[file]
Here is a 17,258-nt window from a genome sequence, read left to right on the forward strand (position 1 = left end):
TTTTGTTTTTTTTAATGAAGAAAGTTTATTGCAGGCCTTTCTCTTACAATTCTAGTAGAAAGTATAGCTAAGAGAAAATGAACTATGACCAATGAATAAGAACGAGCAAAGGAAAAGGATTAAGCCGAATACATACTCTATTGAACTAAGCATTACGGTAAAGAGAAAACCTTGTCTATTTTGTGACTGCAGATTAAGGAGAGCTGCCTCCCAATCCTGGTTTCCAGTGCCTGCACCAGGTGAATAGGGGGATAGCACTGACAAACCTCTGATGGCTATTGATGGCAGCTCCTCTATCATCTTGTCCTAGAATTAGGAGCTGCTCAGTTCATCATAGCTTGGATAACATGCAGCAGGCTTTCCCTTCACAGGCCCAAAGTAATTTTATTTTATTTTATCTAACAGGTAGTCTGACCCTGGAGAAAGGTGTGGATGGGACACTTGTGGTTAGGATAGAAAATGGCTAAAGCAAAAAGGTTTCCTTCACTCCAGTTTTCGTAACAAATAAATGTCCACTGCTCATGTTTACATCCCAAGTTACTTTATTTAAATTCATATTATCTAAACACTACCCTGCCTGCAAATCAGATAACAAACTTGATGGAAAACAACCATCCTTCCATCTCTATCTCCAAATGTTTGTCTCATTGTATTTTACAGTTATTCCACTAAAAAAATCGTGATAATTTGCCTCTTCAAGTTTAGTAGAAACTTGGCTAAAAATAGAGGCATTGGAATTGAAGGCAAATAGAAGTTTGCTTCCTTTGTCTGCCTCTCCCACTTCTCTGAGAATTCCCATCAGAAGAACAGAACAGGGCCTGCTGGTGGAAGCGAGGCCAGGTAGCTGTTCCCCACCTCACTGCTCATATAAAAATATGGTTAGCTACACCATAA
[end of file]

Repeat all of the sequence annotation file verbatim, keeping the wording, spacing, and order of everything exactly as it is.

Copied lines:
Here is a 17,258-nt window from a genome sequence, read left to right on the forward strand (position 1 = left end):
TTTTGTTTTTTTTAATGAAGAAAGTTTATTGCAGGCCTTTCTCTTACAATTCTAGTAGAAAGTATAGCTAAGAGAAAATGAACTATGACCAATGAATAAGAACGAGCAAAGGAAAAGGATTAAGCCGAATACATACTCTATTGAACTAAGCATTACGGTAAAGAGAAAACCTTGTCTATTTTGTGACTGCAGATTAAGGAGAGCTGCCTCCCAATCCTGGTTTCCAGTGCCTGCACCAGGTGAATAGGGGGATAGCACTGACAAACCTCTGATGGCTATTGATGGCAGCTCCTCTATCATCTTGTCCTAGAATTAGGAGCTGCTCAGTTCATCATAGCTTGGATAACATGCAGCAGGCTTTCCCTTCACAGGCCCAAAGTAATTTTATTTTATTTTATCTAACAGGTAGTCTGACCCTGGAGAAAGGTGTGGATGGGACACTTGTGGTTAGGATAGAAAATGGCTAAAGCAAAAAGGTTTCCTTCACTCCAGTTTTCGTAACAAATAAATGTCCACTGCTCATGTTTACATCCCAAGTTACTTTATTTAAATTCATATTATCTAAACACTACCCTGCCTGCAAATCAGATAACAAACTTGATGGAAAACAACCATCCTTCCATCTCTATCTCCAAATGTTTGTCTCATTGTATTTTACAGTTATTCCACTAAAAAAATCGTGATAATTTGCCTCTTCAAGTTTAGTAGAAACTTGGCTAAAAATAGAGGCATTGGAATTGAAGGCAAATAGAAGTTTGCTTCCTTTGTCTGCCTCTCCCACTTCTCTGAGAATTCCCATCAGAAGAACAGAACAGGGCCTGCTGGTGGAAGCGAGGCCAGGTAGCTGTTCCCCACCTCACTGCTCATATAAAAATATGGTTAGCTACACCATAA